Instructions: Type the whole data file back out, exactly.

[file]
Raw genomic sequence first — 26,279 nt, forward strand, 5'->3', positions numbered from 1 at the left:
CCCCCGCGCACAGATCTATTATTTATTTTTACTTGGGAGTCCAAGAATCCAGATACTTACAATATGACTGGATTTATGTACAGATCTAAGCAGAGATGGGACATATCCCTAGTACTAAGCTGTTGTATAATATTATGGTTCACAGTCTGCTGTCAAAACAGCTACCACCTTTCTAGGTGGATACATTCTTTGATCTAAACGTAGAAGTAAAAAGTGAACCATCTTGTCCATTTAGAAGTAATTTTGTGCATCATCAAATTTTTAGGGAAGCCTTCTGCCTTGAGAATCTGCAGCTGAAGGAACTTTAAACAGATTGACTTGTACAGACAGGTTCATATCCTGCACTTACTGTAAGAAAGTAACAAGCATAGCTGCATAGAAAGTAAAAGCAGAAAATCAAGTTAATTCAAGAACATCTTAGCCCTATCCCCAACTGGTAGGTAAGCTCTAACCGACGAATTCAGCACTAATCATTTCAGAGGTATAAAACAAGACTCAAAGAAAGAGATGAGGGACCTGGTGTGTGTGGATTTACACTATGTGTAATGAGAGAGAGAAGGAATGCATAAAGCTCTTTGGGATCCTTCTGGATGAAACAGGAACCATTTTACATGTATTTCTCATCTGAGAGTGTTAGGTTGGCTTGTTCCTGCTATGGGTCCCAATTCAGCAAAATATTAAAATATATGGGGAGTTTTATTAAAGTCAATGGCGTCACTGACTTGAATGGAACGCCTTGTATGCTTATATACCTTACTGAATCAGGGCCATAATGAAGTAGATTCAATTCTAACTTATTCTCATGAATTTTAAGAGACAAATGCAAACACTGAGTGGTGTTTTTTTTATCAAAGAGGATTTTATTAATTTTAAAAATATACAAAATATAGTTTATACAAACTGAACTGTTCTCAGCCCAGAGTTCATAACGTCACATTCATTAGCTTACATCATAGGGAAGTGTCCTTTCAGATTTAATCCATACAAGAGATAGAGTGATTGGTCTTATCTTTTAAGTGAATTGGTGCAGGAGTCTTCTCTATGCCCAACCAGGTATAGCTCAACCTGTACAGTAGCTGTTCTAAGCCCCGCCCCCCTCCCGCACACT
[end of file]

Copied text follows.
Raw genomic sequence first — 26,279 nt, forward strand, 5'->3', positions numbered from 1 at the left:
CCCCCGCGCACAGATCTATTATTTATTTTTACTTGGGAGTCCAAGAATCCAGATACTTACAATATGACTGGATTTATGTACAGATCTAAGCAGAGATGGGACATATCCCTAGTACTAAGCTGTTGTATAATATTATGGTTCACAGTCTGCTGTCAAAACAGCTACCACCTTTCTAGGTGGATACATTCTTTGATCTAAACGTAGAAGTAAAAAGTGAACCATCTTGTCCATTTAGAAGTAATTTTGTGCATCATCAAATTTTTAGGGAAGCCTTCTGCCTTGAGAATCTGCAGCTGAAGGAACTTTAAACAGATTGACTTGTACAGACAGGTTCATATCCTGCACTTACTGTAAGAAAGTAACAAGCATAGCTGCATAGAAAGTAAAAGCAGAAAATCAAGTTAATTCAAGAACATCTTAGCCCTATCCCCAACTGGTAGGTAAGCTCTAACCGACGAATTCAGCACTAATCATTTCAGAGGTATAAAACAAGACTCAAAGAAAGAGATGAGGGACCTGGTGTGTGTGGATTTACACTATGTGTAATGAGAGAGAGAAGGAATGCATAAAGCTCTTTGGGATCCTTCTGGATGAAACAGGAACCATTTTACATGTATTTCTCATCTGAGAGTGTTAGGTTGGCTTGTTCCTGCTATGGGTCCCAATTCAGCAAAATATTAAAATATATGGGGAGTTTTATTAAAGTCAATGGCGTCACTGACTTGAATGGAACGCCTTGTATGCTTATATACCTTACTGAATCAGGGCCATAATGAAGTAGATTCAATTCTAACTTATTCTCATGAATTTTAAGAGACAAATGCAAACACTGAGTGGTGTTTTTTTTATCAAAGAGGATTTTATTAATTTTAAAAATATACAAAATATAGTTTATACAAACTGAACTGTTCTCAGCCCAGAGTTCATAACGTCACATTCATTAGCTTACATCATAGGGAAGTGTCCTTTCAGATTTAATCCATACAAGAGATAGAGTGATTGGTCTTATCTTTTAAGTGAATTGGTGCAGGAGTCTTCTCTATGCCCAACCAGGTATAGCTCAACCTGTACAGTAGCTGTTCTAAGCCCCGCCCCCCTCCCGCACACT